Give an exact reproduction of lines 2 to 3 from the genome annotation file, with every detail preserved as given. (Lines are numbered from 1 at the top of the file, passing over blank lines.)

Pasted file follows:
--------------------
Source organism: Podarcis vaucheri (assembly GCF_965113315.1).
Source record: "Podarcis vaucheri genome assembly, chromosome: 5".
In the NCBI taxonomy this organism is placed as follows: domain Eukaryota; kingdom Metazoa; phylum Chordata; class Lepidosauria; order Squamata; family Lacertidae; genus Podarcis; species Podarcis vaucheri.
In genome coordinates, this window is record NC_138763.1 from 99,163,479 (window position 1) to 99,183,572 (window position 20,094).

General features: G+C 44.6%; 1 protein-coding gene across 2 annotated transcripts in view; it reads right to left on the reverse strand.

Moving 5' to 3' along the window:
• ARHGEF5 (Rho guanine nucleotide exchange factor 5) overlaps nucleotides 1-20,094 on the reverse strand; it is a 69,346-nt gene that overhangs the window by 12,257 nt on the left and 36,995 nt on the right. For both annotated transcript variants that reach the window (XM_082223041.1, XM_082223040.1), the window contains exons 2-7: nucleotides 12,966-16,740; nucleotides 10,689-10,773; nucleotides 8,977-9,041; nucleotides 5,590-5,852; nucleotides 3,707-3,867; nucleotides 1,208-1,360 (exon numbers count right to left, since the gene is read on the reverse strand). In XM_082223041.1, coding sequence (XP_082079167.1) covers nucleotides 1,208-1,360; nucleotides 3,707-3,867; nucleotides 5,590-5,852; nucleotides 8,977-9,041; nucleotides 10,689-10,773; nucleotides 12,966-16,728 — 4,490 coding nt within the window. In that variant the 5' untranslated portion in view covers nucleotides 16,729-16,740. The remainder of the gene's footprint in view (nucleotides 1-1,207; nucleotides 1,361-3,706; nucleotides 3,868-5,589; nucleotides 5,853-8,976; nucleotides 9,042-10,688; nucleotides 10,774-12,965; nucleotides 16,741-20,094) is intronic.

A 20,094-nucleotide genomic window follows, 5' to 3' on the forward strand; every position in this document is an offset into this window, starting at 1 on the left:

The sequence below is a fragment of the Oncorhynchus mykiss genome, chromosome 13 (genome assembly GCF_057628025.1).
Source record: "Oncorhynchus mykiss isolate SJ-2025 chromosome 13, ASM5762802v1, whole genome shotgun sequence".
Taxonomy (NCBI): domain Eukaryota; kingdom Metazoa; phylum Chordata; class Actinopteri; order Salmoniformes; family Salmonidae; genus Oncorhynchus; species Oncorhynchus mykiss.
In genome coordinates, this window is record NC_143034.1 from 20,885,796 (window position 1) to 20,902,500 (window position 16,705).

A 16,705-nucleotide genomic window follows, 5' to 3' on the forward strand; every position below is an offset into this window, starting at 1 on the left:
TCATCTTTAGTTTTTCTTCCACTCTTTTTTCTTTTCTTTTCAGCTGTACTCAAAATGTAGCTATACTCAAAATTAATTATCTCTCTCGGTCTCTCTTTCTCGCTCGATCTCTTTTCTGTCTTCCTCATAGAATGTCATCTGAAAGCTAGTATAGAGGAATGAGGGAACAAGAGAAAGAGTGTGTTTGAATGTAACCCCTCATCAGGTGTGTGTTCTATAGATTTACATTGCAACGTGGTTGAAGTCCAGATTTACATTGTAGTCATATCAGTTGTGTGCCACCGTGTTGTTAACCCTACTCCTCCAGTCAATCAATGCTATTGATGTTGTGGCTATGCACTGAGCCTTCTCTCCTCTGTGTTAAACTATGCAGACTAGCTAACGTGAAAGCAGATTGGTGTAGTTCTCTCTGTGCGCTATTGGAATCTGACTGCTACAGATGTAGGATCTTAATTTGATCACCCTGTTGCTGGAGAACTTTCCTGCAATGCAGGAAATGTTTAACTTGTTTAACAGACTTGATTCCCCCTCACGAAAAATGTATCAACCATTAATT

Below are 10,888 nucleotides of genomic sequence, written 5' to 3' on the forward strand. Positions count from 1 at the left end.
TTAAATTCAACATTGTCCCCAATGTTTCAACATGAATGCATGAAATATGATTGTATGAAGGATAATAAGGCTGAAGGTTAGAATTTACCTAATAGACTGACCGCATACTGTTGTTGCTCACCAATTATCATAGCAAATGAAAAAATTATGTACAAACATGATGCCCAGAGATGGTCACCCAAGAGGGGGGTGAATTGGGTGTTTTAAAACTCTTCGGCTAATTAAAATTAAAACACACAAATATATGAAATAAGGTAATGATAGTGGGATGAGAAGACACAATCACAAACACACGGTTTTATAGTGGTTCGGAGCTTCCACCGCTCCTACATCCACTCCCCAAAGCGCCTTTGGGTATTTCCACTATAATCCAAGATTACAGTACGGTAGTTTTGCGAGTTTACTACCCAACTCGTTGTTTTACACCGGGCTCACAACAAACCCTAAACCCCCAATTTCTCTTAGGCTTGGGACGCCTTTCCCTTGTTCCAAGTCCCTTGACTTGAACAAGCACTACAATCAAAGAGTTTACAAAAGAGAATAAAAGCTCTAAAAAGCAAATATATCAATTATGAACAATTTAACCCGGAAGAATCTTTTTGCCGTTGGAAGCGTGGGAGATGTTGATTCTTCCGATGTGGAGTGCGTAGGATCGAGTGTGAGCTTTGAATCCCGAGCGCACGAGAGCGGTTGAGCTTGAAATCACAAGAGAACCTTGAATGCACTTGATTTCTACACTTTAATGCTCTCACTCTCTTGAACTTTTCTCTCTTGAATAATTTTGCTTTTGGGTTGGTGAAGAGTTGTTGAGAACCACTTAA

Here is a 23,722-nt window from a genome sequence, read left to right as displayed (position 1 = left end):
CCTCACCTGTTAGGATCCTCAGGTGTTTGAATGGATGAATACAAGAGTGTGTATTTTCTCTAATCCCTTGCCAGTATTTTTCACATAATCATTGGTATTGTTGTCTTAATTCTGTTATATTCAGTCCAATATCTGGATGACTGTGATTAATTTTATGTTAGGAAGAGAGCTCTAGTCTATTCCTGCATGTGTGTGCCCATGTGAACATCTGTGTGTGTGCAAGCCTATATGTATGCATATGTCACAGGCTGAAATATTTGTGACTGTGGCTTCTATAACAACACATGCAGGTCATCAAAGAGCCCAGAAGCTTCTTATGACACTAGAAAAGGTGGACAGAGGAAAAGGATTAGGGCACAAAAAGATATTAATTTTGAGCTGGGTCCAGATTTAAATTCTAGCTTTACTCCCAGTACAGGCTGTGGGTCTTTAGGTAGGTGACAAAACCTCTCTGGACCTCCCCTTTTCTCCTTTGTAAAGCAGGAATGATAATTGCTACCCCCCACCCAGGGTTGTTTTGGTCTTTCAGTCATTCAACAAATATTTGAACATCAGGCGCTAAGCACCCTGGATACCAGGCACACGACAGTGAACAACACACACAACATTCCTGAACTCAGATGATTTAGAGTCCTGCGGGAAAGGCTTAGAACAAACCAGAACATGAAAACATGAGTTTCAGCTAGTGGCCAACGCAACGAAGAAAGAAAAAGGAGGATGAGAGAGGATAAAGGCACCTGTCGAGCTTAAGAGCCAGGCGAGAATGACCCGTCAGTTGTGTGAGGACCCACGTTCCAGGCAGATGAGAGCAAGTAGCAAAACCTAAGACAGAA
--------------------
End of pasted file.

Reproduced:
Source record: "Podarcis vaucheri genome assembly, chromosome: 5".
In the NCBI taxonomy this organism is placed as follows: domain Eukaryota; kingdom Metazoa; phylum Chordata; class Lepidosauria; order Squamata; family Lacertidae; genus Podarcis; species Podarcis vaucheri.